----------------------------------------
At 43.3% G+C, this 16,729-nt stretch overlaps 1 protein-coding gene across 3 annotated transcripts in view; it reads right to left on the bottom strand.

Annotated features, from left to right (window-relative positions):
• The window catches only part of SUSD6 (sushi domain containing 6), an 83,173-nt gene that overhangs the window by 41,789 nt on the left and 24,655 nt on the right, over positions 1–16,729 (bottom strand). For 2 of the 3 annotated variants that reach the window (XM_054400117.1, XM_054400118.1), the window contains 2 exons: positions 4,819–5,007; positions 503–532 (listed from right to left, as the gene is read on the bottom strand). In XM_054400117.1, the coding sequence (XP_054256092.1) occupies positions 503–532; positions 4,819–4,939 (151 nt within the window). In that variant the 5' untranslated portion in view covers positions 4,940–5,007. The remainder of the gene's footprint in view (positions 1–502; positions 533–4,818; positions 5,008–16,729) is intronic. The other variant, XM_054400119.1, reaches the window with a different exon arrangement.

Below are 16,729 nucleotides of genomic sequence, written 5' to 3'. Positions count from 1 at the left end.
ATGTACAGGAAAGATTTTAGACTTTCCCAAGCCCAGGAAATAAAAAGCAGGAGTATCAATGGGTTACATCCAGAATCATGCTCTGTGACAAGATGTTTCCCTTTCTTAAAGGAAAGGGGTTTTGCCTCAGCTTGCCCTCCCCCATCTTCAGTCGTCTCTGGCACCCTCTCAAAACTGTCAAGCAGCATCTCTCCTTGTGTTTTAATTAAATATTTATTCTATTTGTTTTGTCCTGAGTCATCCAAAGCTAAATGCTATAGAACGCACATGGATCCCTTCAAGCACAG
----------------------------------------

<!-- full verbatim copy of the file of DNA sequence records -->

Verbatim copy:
At 43.3% G+C, this 16,729-nt stretch overlaps 1 protein-coding gene across 3 annotated transcripts in view; it reads right to left on the bottom strand.

Annotated features, from left to right (window-relative positions):
• The window catches only part of SUSD6 (sushi domain containing 6), an 83,173-nt gene that overhangs the window by 41,789 nt on the left and 24,655 nt on the right, over positions 1–16,729 (bottom strand). For 2 of the 3 annotated variants that reach the window (XM_054400117.1, XM_054400118.1), the window contains 2 exons: positions 4,819–5,007; positions 503–532 (listed from right to left, as the gene is read on the bottom strand). In XM_054400117.1, the coding sequence (XP_054256092.1) occupies positions 503–532; positions 4,819–4,939 (151 nt within the window). In that variant the 5' untranslated portion in view covers positions 4,940–5,007. The remainder of the gene's footprint in view (positions 1–502; positions 533–4,818; positions 5,008–16,729) is intronic. The other variant, XM_054400119.1, reaches the window with a different exon arrangement.

Below are 16,729 nucleotides of genomic sequence, written 5' to 3'. Positions count from 1 at the left end.
ATGTACAGGAAAGATTTTAGACTTTCCCAAGCCCAGGAAATAAAAAGCAGGAGTATCAATGGGTTACATCCAGAATCATGCTCTGTGACAAGATGTTTCCCTTTCTTAAAGGAAAGGGGTTTTGCCTCAGCTTGCCCTCCCCCATCTTCAGTCGTCTCTGGCACCCTCTCAAAACTGTCAAGCAGCATCTCTCCTTGTGTTTTAATTAAATATTTATTCTATTTGTTTTGTCCTGAGTCATCCAAAGCTAAATGCTATAGAACGCACATGGATCCCTTCAAGCACAG